Training and competition loads have emerged as modifiable composite risk factors of non-contact injury. Hamstring strains are the most common injuries in football with substantial burden on the individual player and club. Nevertheless, robust evidence of a consistent load-hamstring injury relationship in professional football is lacking. Using available data from the Qatar Stars League over three competitive seasons, this study investigated the separate and combined effects of perceived exertionintensity and session duration on hamstring injury occurrence in a sample of 30 outfield football players. Load variables were calculated into 7-day, 14-day, 21-day, 28-day periods of data, and week-to-week changes for average ratings of perceived exertion (RPE; au) score and session-RPE (s-RPE; session-duration × score), plus the cumulative training and match minutes and s-RPE, respectively. Conditional logistic regression models estimated load-injury relationships per 2-within-subject standard deviation increments in each candidate variable. Associations were declared practically important based on the location of the confidence interval in relation to thresholds of 0.90 and 1.11 defining small beneficial and harmful effects, respectively. The uncertainty for the corrected odds ratios show that typically high within-subject increments in each candidate variable were not practically important for training- and match-related hamstring injury (95% confidence intervals range: 0.85 to 1.16). We found limited exploratory evidence regarding the prognostic value of measures of perceived exertionintensity and session duration as aetiological factors of hamstring injury in Middle-East professional football. Monitoring remains valuable to inform player load management strategies, but our exploratory findings suggest its role for type-specific injury risk determination appears empirically unsupported.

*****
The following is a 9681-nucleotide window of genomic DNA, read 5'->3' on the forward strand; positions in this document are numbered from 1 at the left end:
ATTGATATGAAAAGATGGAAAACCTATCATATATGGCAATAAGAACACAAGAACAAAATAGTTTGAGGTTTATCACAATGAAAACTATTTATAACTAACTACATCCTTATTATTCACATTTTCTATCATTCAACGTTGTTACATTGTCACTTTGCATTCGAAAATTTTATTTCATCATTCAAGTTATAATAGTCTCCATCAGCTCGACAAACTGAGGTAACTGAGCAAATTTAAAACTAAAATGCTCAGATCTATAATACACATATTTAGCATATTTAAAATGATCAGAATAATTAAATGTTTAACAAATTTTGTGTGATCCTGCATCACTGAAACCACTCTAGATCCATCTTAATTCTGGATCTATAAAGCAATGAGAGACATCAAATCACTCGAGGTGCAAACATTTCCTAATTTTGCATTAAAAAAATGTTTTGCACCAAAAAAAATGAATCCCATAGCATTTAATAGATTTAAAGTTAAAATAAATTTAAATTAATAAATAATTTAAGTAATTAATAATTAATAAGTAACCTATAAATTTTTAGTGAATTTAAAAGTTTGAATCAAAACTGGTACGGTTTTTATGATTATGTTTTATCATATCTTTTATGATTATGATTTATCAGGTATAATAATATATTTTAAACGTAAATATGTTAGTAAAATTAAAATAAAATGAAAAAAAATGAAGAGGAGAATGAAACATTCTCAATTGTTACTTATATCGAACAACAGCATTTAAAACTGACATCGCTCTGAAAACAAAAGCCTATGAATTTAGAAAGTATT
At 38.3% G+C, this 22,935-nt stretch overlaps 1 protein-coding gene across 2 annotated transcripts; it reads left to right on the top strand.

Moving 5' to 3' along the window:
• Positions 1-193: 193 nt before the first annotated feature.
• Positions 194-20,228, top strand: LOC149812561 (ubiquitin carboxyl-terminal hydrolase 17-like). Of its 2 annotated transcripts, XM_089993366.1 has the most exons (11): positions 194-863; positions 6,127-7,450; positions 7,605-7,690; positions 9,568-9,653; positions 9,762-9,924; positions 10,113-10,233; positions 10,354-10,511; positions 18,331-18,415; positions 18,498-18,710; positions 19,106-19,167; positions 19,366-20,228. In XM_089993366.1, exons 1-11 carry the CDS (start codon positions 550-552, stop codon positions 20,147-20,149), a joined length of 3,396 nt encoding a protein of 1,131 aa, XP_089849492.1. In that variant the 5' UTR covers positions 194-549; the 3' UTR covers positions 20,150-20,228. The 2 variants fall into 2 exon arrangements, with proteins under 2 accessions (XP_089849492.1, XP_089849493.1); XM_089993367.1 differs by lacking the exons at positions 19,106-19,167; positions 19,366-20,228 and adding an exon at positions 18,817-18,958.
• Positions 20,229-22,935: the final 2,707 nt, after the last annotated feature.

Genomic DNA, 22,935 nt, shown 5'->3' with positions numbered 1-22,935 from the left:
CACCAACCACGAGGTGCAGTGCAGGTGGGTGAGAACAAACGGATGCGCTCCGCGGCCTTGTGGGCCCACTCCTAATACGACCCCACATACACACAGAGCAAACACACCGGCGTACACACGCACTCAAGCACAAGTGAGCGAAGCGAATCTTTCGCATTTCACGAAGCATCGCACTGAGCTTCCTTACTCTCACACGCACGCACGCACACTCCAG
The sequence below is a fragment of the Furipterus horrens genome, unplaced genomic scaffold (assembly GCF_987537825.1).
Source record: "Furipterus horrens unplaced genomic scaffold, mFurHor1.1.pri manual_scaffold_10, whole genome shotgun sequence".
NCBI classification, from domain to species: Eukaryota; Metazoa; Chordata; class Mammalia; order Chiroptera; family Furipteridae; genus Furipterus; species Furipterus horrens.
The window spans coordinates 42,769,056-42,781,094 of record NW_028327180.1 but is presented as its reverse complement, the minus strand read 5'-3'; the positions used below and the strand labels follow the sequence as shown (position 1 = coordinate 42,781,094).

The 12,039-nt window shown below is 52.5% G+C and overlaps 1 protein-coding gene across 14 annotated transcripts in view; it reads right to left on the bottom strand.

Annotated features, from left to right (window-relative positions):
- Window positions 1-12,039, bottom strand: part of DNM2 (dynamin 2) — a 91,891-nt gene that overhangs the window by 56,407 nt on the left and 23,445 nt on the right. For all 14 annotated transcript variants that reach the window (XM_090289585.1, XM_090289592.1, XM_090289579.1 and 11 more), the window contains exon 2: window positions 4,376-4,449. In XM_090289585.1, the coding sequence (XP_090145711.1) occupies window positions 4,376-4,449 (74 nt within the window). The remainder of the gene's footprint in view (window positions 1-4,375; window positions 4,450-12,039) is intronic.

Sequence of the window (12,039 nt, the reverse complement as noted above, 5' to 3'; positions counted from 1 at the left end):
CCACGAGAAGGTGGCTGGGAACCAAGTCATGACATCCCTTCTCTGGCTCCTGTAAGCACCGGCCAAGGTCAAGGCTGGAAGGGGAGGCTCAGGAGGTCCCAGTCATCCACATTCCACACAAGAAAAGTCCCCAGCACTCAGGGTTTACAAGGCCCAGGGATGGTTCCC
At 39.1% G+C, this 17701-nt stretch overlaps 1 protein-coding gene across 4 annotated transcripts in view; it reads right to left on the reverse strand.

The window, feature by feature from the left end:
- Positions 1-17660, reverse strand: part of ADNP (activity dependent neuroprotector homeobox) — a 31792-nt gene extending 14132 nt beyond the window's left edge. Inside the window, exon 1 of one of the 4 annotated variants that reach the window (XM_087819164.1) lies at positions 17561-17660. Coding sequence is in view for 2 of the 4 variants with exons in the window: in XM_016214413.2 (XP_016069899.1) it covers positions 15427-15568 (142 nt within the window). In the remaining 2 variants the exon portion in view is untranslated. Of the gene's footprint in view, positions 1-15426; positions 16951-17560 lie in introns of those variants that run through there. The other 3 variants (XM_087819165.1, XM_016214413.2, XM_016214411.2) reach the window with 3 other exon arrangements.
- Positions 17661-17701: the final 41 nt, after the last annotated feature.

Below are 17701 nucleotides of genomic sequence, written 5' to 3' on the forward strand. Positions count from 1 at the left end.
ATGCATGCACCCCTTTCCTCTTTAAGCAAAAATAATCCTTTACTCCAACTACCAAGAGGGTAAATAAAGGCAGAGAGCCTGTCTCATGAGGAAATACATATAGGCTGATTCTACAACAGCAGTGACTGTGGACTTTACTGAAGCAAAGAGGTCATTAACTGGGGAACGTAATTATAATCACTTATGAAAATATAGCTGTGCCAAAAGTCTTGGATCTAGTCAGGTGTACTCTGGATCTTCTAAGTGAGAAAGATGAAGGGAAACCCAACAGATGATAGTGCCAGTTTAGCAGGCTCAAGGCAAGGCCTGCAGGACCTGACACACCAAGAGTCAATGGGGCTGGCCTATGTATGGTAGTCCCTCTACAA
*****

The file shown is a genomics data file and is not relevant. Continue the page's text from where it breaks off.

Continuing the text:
|Journal||Scandinavian Journal of Medicine and Science in Sports|
|Early online date||30 Oct 2019|
|Publication status||E-pub ahead of print - 30 Oct 2019|